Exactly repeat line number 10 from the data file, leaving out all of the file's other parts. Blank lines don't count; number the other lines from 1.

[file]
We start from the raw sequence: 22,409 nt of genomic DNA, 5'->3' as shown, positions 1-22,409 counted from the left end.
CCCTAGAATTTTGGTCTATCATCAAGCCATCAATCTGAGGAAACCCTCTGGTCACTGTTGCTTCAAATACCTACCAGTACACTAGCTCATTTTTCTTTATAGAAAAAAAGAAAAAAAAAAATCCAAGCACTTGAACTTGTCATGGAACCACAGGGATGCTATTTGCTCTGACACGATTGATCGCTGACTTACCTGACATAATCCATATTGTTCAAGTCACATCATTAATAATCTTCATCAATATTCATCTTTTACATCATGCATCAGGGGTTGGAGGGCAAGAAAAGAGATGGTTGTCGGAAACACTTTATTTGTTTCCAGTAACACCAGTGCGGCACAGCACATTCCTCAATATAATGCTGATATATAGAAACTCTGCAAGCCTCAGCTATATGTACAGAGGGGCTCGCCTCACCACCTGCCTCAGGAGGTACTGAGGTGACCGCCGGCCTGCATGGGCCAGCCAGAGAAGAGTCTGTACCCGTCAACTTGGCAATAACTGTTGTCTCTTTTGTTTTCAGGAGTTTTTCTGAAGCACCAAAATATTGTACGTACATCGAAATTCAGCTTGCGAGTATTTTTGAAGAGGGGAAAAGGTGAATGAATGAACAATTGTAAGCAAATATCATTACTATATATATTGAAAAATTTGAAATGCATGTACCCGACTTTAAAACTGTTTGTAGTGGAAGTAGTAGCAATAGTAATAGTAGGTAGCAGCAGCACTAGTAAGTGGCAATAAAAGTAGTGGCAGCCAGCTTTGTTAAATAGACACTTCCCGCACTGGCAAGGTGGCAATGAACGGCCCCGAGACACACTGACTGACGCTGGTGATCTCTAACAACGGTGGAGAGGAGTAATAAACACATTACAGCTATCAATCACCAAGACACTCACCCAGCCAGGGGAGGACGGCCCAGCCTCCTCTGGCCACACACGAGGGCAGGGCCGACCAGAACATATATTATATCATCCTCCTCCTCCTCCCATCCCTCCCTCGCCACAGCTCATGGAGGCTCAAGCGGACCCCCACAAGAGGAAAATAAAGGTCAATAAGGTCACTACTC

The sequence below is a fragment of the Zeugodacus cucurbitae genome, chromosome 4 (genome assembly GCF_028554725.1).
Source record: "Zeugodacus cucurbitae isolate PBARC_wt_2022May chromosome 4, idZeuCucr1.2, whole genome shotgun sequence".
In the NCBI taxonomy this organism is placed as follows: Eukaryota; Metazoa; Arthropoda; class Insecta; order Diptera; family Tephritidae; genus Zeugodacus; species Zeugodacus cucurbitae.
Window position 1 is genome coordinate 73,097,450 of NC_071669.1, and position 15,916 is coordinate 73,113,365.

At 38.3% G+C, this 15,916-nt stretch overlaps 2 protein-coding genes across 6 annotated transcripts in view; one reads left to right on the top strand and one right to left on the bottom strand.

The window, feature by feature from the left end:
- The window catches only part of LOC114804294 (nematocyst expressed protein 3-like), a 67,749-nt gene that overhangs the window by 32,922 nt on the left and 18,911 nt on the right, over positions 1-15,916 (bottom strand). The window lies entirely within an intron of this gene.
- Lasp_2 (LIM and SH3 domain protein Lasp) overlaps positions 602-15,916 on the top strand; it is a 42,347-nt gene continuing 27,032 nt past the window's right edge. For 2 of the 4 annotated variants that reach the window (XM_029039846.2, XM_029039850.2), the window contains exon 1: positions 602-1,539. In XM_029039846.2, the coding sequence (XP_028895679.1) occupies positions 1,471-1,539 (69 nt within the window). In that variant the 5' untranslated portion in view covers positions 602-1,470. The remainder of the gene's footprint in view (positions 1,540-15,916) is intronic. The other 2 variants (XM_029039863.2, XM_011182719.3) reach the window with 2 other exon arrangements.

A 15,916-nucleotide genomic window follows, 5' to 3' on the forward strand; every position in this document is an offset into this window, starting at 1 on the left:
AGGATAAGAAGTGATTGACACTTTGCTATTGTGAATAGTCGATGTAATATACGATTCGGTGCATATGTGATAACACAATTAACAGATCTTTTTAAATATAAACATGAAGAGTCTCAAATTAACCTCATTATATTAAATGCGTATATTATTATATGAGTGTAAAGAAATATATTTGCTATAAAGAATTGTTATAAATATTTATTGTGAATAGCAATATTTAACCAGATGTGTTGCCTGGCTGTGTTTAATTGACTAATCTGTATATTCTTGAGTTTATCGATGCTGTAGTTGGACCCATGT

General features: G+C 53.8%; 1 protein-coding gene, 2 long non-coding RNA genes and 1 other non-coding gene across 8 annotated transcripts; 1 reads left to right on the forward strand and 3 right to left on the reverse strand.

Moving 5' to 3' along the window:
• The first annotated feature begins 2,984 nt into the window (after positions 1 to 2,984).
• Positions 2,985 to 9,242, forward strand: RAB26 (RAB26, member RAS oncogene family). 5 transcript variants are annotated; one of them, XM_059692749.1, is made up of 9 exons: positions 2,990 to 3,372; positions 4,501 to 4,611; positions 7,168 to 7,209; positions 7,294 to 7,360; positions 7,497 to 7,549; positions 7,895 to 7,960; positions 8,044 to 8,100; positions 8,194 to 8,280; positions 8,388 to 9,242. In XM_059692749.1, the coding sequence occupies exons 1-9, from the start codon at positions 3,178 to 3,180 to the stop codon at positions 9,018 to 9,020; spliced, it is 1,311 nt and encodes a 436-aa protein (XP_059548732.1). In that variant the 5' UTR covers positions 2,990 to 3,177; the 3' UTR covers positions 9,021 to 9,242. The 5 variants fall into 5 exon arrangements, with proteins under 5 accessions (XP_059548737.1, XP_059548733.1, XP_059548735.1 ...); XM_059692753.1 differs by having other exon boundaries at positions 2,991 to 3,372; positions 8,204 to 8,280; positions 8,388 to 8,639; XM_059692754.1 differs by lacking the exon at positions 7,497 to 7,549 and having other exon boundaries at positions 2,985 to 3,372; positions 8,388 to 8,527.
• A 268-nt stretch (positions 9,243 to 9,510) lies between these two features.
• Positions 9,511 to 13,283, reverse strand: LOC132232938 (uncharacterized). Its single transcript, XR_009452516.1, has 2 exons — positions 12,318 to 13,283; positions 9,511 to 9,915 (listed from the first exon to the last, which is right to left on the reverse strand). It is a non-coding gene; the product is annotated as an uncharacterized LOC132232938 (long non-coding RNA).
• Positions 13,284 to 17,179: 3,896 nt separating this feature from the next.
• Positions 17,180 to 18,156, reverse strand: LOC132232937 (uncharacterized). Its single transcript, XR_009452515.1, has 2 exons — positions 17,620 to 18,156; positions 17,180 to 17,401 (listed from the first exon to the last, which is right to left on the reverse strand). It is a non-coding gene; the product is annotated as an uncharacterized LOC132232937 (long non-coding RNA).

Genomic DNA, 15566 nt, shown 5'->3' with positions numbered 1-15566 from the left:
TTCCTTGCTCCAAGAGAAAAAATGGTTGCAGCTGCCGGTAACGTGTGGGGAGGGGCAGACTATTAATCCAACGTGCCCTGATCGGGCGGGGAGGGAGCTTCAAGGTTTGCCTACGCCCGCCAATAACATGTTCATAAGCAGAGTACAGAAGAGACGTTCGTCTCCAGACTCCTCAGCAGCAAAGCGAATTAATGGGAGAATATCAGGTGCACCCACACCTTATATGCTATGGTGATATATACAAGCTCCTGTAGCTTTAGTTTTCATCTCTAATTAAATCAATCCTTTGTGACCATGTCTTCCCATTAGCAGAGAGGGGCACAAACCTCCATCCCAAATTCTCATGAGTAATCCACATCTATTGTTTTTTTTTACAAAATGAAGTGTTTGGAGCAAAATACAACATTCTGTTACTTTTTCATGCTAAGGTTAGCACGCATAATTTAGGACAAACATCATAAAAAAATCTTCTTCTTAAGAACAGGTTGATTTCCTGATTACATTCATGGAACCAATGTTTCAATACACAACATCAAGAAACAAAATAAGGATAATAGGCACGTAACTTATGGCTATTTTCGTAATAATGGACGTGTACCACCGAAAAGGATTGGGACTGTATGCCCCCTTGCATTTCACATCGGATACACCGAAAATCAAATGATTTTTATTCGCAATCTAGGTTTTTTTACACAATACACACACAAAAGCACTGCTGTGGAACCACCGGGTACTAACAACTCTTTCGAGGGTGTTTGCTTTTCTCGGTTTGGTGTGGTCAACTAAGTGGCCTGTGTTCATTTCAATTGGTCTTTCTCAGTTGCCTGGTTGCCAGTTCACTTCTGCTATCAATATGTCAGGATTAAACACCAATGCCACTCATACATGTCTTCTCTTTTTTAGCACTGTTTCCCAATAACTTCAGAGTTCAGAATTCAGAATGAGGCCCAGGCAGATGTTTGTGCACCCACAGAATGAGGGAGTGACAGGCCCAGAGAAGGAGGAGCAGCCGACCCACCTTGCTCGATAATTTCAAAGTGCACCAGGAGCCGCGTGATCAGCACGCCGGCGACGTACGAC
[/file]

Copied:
- Lasp_2 (LIM and SH3 domain protein Lasp) overlaps positions 602-15,916 on the top strand; it is a 42,347-nt gene continuing 27,032 nt past the window's right edge. For 2 of the 4 annotated variants that reach the window (XM_029039846.2, XM_029039850.2), the window contains exon 1: positions 602-1,539. In XM_029039846.2, the coding sequence (XP_028895679.1) occupies positions 1,471-1,539 (69 nt within the window). In that variant the 5' untranslated portion in view covers positions 602-1,470. The remainder of the gene's footprint in view (positions 1,540-15,916) is intronic. The other 2 variants (XM_029039863.2, XM_011182719.3) reach the window with 2 other exon arrangements.